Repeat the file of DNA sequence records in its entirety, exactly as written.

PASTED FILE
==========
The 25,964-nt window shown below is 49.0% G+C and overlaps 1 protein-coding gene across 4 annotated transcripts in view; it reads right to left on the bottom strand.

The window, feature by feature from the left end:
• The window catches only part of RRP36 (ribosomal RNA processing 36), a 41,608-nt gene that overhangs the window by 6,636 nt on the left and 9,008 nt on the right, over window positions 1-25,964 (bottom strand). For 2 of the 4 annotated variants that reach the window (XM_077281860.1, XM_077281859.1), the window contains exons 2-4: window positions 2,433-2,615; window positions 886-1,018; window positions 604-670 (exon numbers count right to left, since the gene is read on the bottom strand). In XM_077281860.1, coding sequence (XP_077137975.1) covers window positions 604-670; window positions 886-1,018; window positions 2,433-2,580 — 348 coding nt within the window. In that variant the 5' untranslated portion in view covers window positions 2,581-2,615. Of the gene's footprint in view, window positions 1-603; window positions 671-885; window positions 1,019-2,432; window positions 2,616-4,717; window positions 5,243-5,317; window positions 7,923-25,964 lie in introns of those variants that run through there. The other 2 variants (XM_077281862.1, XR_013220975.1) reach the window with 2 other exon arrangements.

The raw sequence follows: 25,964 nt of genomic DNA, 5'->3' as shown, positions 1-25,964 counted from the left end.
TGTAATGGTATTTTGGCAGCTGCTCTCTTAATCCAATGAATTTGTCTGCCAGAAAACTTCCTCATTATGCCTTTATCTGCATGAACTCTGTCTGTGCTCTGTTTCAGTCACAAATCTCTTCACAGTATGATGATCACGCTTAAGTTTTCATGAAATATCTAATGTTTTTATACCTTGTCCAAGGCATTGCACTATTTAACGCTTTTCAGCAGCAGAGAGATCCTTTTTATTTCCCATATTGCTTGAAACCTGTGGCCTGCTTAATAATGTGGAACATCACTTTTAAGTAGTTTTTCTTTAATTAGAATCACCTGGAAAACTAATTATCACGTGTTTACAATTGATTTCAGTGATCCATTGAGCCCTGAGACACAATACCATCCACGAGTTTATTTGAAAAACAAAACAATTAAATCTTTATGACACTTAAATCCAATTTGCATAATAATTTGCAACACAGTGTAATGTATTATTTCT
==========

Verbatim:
The 25,964-nt window shown below is 49.0% G+C and overlaps 1 protein-coding gene across 4 annotated transcripts in view; it reads right to left on the bottom strand.

The window, feature by feature from the left end:
• The window catches only part of RRP36 (ribosomal RNA processing 36), a 41,608-nt gene that overhangs the window by 6,636 nt on the left and 9,008 nt on the right, over window positions 1-25,964 (bottom strand). For 2 of the 4 annotated variants that reach the window (XM_077281860.1, XM_077281859.1), the window contains exons 2-4: window positions 2,433-2,615; window positions 886-1,018; window positions 604-670 (exon numbers count right to left, since the gene is read on the bottom strand). In XM_077281860.1, coding sequence (XP_077137975.1) covers window positions 604-670; window positions 886-1,018; window positions 2,433-2,580 — 348 coding nt within the window. In that variant the 5' untranslated portion in view covers window positions 2,581-2,615. Of the gene's footprint in view, window positions 1-603; window positions 671-885; window positions 1,019-2,432; window positions 2,616-4,717; window positions 5,243-5,317; window positions 7,923-25,964 lie in introns of those variants that run through there. The other 2 variants (XM_077281862.1, XR_013220975.1) reach the window with 2 other exon arrangements.

The raw sequence follows: 25,964 nt of genomic DNA, 5'->3' as shown, positions 1-25,964 counted from the left end.
TGTAATGGTATTTTGGCAGCTGCTCTCTTAATCCAATGAATTTGTCTGCCAGAAAACTTCCTCATTATGCCTTTATCTGCATGAACTCTGTCTGTGCTCTGTTTCAGTCACAAATCTCTTCACAGTATGATGATCACGCTTAAGTTTTCATGAAATATCTAATGTTTTTATACCTTGTCCAAGGCATTGCACTATTTAACGCTTTTCAGCAGCAGAGAGATCCTTTTTATTTCCCATATTGCTTGAAACCTGTGGCCTGCTTAATAATGTGGAACATCACTTTTAAGTAGTTTTTCTTTAATTAGAATCACCTGGAAAACTAATTATCACGTGTTTACAATTGATTTCAGTGATCCATTGAGCCCTGAGACACAATACCATCCACGAGTTTATTTGAAAAACAAAACAATTAAATCTTTATGACACTTAAATCCAATTTGCATAATAATTTGCAACACAGTGTAATGTATTATTTCT